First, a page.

Most voters have a profound sense of justice
Indeed they do Polly, indeed they do.
But the word "poverty" plays badly with focus groups, even with the poor themselves: people are unconvinced it exists outside Africa. "Redistribution" does badly too. Mention the word benefit and people add "scrounger" on the end – often encouraged by Labour ministers who should know better. As a result, Labour never talks up its children\’s programme except to the poverty charities, as the two Eds did yesterday.
And therein lies the problem with your plans. Poverty, the general public thinks, does not exist in the UK as a general rule. The shoeless, foodless child will get any of us opening our wallets, whether directly or through the tax system. But when people look at the world around them they don\’t see that. Your definition of poverty (less than 60% of median income, or, if you prefer, well into the top 20% of global incomes) strikes most as not being poverty but simply some having more than others. And to the Great British Public this isn\’t the same thing, nor is it a matter of great concern.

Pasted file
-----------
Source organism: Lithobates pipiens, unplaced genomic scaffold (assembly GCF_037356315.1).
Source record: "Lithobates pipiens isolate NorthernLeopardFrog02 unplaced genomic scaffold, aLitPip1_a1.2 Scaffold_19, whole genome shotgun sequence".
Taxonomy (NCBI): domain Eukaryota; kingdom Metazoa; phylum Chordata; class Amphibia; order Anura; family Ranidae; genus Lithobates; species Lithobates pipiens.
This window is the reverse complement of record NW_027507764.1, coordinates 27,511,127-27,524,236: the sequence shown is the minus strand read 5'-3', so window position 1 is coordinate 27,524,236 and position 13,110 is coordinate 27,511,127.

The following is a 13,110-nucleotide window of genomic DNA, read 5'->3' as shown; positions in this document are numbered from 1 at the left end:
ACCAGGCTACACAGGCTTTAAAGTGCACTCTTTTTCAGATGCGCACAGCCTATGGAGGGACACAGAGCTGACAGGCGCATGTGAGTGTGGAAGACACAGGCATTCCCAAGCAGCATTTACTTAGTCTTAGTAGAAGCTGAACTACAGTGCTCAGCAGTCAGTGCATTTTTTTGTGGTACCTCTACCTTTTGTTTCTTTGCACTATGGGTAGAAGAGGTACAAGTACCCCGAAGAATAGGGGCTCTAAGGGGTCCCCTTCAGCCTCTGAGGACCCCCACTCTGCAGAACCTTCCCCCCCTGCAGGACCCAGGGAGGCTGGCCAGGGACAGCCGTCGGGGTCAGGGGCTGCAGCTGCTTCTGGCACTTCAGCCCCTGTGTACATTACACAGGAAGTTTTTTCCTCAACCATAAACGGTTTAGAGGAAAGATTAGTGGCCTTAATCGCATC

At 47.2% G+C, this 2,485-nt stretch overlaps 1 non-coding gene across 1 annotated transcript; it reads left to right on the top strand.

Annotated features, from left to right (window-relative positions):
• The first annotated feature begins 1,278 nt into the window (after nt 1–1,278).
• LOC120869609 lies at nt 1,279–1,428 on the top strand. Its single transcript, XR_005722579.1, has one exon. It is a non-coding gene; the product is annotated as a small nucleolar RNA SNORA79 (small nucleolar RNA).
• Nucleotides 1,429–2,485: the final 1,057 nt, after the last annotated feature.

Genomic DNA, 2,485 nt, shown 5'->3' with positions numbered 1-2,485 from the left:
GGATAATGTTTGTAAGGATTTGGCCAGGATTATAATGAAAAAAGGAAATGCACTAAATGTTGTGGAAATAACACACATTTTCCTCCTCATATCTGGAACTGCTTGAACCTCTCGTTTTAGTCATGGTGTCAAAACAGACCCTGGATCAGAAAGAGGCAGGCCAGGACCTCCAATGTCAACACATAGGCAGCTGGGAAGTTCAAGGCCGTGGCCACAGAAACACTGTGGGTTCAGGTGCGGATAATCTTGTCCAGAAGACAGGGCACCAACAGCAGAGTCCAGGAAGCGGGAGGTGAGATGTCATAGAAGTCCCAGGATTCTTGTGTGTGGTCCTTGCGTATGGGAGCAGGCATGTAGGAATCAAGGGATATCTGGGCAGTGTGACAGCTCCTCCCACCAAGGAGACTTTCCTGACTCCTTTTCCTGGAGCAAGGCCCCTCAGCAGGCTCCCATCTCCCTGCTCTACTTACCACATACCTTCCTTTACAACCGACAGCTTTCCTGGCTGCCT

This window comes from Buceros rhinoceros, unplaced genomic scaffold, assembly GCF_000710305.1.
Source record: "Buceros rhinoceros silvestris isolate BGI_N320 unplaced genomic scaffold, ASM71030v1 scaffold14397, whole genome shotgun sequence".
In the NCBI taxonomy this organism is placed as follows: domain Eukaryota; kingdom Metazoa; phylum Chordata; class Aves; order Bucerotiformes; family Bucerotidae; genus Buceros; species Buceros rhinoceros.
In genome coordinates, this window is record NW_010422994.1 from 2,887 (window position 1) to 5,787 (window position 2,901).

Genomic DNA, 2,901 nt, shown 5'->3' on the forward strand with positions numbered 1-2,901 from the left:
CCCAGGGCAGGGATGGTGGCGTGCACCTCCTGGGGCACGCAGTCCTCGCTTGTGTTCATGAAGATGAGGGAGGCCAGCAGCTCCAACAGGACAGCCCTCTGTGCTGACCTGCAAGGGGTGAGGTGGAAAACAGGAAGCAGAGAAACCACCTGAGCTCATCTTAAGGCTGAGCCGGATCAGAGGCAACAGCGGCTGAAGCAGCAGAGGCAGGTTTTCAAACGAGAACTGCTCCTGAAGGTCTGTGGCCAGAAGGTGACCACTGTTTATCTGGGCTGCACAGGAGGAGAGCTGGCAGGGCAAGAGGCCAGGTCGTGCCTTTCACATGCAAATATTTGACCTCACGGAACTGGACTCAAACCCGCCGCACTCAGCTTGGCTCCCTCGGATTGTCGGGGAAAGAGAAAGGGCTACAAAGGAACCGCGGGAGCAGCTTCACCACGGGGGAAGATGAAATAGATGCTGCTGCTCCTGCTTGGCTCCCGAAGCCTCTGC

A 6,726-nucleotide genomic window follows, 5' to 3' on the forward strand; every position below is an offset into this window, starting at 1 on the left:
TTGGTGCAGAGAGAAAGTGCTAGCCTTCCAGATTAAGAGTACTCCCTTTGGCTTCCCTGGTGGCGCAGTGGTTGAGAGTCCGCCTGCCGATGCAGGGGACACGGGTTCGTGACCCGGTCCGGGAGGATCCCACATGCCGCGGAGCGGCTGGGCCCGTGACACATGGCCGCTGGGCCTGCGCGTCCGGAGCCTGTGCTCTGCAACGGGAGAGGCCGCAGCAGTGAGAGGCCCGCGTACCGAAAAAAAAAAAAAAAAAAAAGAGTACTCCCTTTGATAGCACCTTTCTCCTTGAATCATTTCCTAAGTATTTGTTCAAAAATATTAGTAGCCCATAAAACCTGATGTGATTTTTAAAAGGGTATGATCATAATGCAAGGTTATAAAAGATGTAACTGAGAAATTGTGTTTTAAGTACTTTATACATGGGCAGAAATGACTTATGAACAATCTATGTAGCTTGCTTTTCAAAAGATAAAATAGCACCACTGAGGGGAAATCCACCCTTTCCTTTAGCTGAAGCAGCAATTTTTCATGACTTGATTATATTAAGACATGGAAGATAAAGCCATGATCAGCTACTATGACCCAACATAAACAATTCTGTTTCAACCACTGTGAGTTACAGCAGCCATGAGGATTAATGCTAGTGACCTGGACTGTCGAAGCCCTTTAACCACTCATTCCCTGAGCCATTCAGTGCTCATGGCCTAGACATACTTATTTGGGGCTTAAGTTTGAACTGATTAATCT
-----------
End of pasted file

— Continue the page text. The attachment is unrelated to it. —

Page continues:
Which is why, as younote, it doesn\’t play well with the public.
As for child poverty, do not underestimate the scale of Labour\’s task. As the median income moves up 2% a year and benefits for parents are not up-rated with earnings, the target keeps getting harder to reach. It means running fast up a down escalator.
And when people realise that then your project will be stone dead. For you\’ve let the cat out of the bag. This isn\’t investment, a one off payment to solve a problem, it\’s a committment to steadily increasing spending forever. Higher taxes, rising steadily, forever, to "solve" something which, as you point out, most don\’t care about. Perhaps that\’s why the politicians don\’t talk about it, eh?